Vitamin D Receptor (VDR) Gene Polymorphism: Implications on Non-Bone Diseases

Author(s): Prashant Sakharkar*, Subrata Deb and Don Vu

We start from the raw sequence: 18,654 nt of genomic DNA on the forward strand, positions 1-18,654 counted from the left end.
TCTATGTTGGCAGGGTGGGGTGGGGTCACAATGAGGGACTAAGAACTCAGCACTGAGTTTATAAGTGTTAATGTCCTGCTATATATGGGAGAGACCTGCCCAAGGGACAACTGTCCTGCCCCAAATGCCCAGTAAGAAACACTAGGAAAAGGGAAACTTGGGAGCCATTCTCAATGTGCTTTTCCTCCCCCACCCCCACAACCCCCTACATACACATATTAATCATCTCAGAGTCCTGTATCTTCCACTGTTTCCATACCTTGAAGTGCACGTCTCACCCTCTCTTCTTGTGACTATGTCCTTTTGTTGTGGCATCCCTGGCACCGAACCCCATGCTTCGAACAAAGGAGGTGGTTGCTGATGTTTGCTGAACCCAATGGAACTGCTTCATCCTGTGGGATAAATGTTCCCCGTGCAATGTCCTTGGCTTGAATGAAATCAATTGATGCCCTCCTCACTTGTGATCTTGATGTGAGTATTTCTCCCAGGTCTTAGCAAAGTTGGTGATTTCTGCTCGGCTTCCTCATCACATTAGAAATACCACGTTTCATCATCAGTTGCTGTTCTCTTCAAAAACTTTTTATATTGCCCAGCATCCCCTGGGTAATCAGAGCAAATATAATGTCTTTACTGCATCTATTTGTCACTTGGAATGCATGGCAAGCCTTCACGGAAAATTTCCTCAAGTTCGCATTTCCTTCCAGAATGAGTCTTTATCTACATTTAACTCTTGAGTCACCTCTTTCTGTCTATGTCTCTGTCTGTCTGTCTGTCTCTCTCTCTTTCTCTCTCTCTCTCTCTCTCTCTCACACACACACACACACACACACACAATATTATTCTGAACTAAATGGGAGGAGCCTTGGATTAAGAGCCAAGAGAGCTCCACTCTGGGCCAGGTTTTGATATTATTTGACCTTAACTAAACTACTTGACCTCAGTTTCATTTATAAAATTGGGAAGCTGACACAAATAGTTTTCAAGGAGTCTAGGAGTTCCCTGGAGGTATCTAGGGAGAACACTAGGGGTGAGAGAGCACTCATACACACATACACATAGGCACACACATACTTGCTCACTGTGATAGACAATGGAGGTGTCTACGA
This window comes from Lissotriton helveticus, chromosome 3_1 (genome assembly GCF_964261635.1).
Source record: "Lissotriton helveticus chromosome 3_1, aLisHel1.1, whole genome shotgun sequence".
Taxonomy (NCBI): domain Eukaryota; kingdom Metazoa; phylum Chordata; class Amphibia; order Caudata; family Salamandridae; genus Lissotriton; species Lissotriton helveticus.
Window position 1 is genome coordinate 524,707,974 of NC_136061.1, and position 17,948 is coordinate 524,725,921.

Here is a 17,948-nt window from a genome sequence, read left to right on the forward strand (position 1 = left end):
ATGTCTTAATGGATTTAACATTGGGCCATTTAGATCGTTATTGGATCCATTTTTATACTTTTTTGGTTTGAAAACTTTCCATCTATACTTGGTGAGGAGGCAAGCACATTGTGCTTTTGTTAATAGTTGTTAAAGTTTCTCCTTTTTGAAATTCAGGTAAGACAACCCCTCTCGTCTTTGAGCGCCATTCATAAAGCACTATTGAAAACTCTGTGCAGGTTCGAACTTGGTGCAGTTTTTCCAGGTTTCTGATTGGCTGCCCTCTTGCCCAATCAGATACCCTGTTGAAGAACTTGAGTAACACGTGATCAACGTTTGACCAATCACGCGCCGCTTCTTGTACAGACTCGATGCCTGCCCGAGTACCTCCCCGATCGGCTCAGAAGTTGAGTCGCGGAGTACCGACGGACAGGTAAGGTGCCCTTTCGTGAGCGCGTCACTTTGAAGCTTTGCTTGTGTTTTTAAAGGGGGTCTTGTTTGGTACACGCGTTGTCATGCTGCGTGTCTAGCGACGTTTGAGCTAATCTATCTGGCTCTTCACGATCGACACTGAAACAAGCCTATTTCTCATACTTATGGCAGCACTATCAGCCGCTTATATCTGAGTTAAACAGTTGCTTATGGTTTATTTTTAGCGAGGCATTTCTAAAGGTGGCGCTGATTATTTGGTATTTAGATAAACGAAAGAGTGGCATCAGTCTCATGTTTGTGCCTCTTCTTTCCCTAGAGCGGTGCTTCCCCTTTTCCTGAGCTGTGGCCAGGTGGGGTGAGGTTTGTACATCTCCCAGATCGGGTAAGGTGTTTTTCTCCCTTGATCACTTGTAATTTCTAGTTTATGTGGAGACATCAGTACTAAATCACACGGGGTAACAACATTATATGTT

Vitamin D, which is also known as “sunshine vitamin”, plays a pivotal role in both bones as well as non-bone organs. The ubiquitous expression of VDR in numerous tissues, including the kidney, heart, muscle, breast, colon, prostate, brain and immune cells, makes this as a natural target of modulation in disease pathogenesis including variety of cancers, metabolic syndrome, renal transplant and dermal disorders. Low vitamin D levels have become an epidemic across the continent irrespective of amount of sunshine during different seasons. The epidemiological studies estimate that currently at least 1 billion people suffer from low vitamin D levels. Vitamin D receptors regulate a number of signaling pathways. These pathways are often involved in inflammation and tumor growth and especially in the epithelial cells of the skin, breast, prostate and colon in case of cancer. Vitamin D plays important roles in calcium homeostasis, cell proliferation and cell differentiation to many target tissues, which is considered to be mediated through the nuclear VDR control of target genes. Vitamin D dysfunction may be in part inherited as suggested by previous research and VDR polymorphisms is perceived to be the primary reasons of this inherited dysfunction of VDR. This review discuses studies highlighting the role of vitamin D with more emphasis in metabolic syndrome, diabetes, breast, ovarian and prostate cancer, psoriasis, and allograft outcomes other than vitamin D’s traditional role related to bone health.

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